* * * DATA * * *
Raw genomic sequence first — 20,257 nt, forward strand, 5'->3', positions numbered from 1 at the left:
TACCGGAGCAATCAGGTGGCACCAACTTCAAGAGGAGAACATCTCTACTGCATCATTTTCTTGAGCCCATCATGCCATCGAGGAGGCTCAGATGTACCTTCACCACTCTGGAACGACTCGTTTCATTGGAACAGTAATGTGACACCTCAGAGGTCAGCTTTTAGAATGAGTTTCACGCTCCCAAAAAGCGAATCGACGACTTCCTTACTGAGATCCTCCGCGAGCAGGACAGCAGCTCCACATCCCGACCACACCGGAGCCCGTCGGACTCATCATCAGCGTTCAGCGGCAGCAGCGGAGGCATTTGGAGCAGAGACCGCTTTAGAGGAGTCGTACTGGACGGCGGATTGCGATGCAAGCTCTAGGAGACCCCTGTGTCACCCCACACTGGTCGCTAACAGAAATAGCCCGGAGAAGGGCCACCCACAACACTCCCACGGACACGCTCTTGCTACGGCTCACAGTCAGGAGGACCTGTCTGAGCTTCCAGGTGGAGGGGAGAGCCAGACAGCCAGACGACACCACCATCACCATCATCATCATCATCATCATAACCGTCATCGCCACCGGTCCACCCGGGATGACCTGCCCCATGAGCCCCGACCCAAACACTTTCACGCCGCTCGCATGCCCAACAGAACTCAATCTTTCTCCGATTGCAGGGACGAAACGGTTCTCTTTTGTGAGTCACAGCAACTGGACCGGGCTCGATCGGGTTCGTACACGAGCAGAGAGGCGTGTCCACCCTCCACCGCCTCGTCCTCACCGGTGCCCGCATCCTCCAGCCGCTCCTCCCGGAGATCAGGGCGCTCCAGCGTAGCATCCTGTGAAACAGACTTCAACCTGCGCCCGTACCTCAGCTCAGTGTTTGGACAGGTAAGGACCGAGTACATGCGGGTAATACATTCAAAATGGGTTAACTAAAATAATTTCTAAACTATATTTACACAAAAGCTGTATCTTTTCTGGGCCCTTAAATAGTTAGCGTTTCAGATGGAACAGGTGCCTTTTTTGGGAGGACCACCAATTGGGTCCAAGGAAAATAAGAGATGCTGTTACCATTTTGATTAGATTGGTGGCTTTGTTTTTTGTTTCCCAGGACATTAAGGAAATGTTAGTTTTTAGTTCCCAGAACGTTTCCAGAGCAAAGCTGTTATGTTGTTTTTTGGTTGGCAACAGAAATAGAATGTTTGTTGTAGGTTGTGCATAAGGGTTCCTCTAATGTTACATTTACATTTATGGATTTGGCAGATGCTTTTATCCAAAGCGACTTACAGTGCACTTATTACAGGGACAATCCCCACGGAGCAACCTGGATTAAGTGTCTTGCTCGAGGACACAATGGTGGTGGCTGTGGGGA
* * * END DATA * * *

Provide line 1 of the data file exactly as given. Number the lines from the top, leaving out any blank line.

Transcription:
Raw genomic sequence first — 20,257 nt, forward strand, 5'->3', positions numbered from 1 at the left: